New Cancer research Centers in Sydney

A world-class research facility has been launched where Australian scientists will study cancer from the overlooked perspective that it is “actually two diseases”.

The Lowy Cancer Research Centre (LCRC), a $127 million facility built on the grounds of Sydney’s University of NSW, will eventually house 400 scientists.

It has placed the study of adult as well as childhood cancers under one roof and it is this unique approach that should generate new scientific breakthroughs, said LCRC director Professor Phil Hogg.

He said just as it was easy for the public to overlook the split in the killer disease, scientists had for too long worked with their focus divided between childhood and adult cancers.

“The general perception is that they are the same disease but they are not, there are actually two diseases,” Prof Hogg said at the centre’s official launch on Friday…..

“Childhood cancer is a disease of development and adult cancer is largely a disease of ageing so the way they start, the way they develop and the way they are treated is very different.”

Prof Hogg said this had resulted in scientists working on two different steams of research, and drug therapy, over the decades.

“Commonalities” were also now emerging, he said, as the latest in genetic studies were revealing common genes and proteins involved in child and adult cancers.

Where similarities could be found they point to drugs that could cross over.

For example, leukaemia is rare in adults but a drug used to treat child sufferers was being trialled for use in adults with lung cancer.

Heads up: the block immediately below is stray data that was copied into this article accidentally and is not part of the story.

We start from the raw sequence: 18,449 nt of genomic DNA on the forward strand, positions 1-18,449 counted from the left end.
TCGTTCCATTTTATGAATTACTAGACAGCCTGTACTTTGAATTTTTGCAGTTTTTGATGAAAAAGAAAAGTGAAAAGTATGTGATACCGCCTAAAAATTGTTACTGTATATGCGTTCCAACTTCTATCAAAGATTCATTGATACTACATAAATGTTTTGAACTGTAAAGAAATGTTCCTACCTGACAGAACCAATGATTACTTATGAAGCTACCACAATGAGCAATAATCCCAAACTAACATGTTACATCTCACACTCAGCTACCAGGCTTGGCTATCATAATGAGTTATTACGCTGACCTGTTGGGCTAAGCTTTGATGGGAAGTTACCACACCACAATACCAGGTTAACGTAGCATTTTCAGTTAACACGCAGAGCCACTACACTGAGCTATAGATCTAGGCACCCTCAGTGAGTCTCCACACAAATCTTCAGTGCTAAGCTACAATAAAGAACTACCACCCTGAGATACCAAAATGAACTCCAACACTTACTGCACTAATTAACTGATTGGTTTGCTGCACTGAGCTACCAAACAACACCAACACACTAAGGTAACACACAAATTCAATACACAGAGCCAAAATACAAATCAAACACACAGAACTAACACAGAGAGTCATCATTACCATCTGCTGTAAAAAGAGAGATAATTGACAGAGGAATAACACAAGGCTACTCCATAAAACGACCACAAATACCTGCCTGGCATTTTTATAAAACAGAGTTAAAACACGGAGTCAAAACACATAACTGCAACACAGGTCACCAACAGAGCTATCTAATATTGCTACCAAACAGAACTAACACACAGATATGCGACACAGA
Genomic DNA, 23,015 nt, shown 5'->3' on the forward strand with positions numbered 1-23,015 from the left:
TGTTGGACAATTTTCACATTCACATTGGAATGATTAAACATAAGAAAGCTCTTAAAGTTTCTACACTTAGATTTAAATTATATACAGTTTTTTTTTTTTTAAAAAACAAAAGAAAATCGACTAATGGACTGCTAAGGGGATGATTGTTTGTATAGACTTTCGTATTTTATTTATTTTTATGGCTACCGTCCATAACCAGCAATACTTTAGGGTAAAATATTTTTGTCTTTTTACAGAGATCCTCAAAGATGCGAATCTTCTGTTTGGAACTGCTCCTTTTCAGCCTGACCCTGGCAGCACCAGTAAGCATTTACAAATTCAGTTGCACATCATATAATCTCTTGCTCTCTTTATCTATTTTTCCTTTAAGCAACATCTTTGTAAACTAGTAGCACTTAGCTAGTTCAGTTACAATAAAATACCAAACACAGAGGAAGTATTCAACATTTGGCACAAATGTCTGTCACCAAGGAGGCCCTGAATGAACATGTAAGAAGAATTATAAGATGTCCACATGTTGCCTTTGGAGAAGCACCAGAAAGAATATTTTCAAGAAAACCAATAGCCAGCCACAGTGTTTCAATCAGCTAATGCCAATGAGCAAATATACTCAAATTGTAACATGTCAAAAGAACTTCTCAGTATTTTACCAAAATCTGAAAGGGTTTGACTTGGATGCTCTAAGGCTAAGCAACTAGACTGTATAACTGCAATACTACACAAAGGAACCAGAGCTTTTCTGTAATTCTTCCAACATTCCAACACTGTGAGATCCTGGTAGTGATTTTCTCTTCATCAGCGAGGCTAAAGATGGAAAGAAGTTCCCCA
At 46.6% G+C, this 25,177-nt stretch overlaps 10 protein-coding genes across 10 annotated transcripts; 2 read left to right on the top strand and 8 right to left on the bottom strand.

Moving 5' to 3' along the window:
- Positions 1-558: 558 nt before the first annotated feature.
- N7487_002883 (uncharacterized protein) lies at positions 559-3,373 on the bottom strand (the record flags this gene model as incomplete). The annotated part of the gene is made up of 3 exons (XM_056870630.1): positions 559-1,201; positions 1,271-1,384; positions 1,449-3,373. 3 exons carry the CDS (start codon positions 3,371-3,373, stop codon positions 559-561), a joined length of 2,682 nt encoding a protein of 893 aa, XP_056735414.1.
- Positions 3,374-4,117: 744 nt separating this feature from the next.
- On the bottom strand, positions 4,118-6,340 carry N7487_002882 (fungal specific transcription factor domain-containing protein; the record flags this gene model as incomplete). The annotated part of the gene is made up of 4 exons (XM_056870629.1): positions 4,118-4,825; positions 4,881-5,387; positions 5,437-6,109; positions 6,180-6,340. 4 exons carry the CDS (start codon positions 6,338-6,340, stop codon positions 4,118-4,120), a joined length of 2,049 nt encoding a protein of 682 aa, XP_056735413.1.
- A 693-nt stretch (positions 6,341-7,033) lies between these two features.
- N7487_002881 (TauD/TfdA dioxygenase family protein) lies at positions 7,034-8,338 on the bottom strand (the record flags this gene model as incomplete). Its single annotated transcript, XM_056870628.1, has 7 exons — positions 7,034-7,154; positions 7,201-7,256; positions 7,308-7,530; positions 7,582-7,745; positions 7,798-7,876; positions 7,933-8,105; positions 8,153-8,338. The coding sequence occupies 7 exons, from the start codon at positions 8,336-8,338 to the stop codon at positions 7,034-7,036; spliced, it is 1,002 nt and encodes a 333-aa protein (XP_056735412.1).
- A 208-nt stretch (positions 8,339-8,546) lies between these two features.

“Researchers working in the separate fields tend to think about cancer in a different way,” Prof Hogg said.

“Getting us together under the one roof, we’ll come up with ideas, research directions, discoveries that we probably wouldn’t have made working separately.”

Prof Hogg said medical science had made huge strides in the understanding of childhood cancers and 70 per cent of children diagnosed with cancer would survive it.

Adult survival rates were lagging, he said, another reason for a new research approach.

Businessmen and philanthropist Frank Lowy donated $10 million to the facility which was officially opened by Prime Minister Kevin Rudd.

“We lose 40,000 members of our Australian family a year through cancer – that’s a lot of people,” Mr Rudd told the audience at the launch.

“A hundred thousand Australians each year receive a diagnosis of one form of cancer or another.”

Mr Rudd said against this backdrop of “terrible” statistics, world-class facilities such as the LCRC were a sign of man’s “determination and hope to do something about it”.